Government Report Concludes Price Controls Cause Drug Shortage

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  • 10/31/2011
 Gardiner Harris' article "Obama Tries to Speed Response to Shortages in Vital Medicines" reports on the administration's latest installment in it's  'go-it-alone' campaign.  This time the administration is seeking to show it is responding to the shorage of cancer drugs and antibiotics that have been steadily growing since 2006.   The executive order will only make the shortage worse because it calls for more aggressive Justice Department investigations of increases in the price of the drugs in short supply on top of administration proposals to impose price controls on all medications:

"The order offers drug manufacturers and wholesalers both a helping hand and a gloved fist in efforts to prevent or resolve shortages that have worsened greatly in recent years, endangering thousands of lives."

(A gloved fist?  Ouch.  I hope that this isn't the President's low cost alternative to PSA screening...)

It instructs the F.D.A. to do three things: broaden reporting of potential shortages of certain prescription drugs; speed reviews of applications to begin or alter production of these drugs; and provide more information to the Justice Department about possible instances of collusion or price gouging.
Price gouging?  Harris may have overlooked some of the findings of the administration's own report on the economics of drug shortages?  Economic Analysis of the Causes of Drug Shortages (HHS)  

Harris summarizes the study: "the administration will release two government reports that mostly blame a dysfunctional marketplace for drug shortages, directly contradicting assertions by some commentators that government rules are to blame."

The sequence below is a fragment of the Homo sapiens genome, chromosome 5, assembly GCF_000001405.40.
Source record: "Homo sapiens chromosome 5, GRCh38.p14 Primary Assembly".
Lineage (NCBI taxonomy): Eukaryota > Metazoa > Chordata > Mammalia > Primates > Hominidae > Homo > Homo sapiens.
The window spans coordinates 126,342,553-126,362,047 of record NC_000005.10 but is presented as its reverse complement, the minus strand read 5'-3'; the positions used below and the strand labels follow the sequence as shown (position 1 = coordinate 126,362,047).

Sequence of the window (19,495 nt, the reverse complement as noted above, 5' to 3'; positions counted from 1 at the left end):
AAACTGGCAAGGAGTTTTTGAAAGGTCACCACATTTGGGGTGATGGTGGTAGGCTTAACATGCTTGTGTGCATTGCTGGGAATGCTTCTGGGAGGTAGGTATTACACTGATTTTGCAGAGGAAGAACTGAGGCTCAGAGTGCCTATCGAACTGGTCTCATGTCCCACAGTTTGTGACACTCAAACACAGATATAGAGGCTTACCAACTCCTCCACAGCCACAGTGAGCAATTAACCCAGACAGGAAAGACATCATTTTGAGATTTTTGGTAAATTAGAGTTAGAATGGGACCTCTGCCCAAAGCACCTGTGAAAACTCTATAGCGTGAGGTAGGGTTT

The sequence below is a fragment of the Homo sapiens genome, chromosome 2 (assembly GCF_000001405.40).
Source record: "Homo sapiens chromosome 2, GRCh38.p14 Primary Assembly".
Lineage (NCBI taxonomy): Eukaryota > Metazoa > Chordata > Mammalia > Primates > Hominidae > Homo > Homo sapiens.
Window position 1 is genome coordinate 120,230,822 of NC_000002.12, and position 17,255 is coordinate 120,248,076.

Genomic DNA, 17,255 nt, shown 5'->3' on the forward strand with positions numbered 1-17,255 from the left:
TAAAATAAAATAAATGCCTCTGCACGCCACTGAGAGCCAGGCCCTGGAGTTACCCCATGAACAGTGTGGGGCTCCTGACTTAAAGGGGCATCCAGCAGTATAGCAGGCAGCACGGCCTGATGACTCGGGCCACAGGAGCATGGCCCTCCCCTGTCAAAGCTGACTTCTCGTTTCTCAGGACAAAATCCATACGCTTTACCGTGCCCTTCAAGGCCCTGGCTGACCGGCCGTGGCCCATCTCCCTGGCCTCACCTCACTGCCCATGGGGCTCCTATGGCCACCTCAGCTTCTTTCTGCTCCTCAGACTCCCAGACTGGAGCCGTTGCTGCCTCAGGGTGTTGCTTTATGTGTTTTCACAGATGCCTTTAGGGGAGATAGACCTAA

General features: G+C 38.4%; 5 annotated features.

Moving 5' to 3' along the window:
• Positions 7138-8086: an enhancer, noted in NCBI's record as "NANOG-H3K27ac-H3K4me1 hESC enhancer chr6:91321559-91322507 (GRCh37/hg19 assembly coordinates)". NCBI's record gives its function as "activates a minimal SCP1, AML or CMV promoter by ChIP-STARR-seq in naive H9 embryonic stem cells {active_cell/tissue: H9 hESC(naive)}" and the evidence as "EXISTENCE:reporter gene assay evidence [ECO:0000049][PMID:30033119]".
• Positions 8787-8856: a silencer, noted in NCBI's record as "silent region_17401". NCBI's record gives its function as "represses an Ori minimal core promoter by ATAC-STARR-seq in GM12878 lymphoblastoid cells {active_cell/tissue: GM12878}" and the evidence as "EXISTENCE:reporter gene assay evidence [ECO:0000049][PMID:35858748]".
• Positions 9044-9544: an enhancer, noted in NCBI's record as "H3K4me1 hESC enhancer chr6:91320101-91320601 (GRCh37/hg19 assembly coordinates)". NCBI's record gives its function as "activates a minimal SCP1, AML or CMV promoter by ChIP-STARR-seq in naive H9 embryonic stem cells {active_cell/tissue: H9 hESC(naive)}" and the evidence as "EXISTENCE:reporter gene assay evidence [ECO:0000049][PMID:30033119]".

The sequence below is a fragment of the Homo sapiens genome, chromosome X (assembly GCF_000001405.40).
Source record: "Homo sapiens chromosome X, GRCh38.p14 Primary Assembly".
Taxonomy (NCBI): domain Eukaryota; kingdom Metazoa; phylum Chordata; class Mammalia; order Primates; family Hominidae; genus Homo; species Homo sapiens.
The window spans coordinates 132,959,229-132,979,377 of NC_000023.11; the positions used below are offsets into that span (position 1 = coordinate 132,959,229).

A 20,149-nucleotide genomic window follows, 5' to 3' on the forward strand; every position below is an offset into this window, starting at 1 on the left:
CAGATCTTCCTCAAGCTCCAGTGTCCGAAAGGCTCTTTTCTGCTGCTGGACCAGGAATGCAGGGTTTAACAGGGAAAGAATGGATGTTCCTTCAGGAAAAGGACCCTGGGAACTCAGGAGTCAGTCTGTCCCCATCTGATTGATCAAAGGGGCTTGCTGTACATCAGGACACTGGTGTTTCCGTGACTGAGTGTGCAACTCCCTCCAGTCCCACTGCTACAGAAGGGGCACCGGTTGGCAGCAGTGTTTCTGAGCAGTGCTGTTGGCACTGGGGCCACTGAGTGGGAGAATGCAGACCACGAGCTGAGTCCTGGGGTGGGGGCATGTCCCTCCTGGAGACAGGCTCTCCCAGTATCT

In fact the HHS report does more than blame a 'dysfunctional market', it explains what is behind the problem:

"...drugs that subsequently experienced a shortage are those in which the volume of sales was declining in the 2006-2008 period prior to the shortages."

It goes on to note in  AppendixB :   "Analysis of average sales prices shows that shows that oncology sterile injectable drugs that experienced shortages since 2008 decreased in price from $56.17 per unit in Q1 2006 to $37.88 per unit in Q1 2011. Oncology sterile injectable drugs that have not experienced shortages have had relatively stable prices over this period."

In plain English: artificially low prices caused the decline in the drugs that are now in shortage.

Ezekiel Emanuel zeroed in on the cause of the low prices in a NY Times oped back in August:

"The Medicare Prescription Drug, Improvement and Modernization Act of 2003...required Medicare to pay the physicians who prescribed the drugs based on a drug’s actual average selling price, plus 6 percent for handling. And indirectly — because of the time it takes drug companies to compile actual sales data and the government to revise the average selling price — it restricted the price from increasing by more than 6 percent every six months.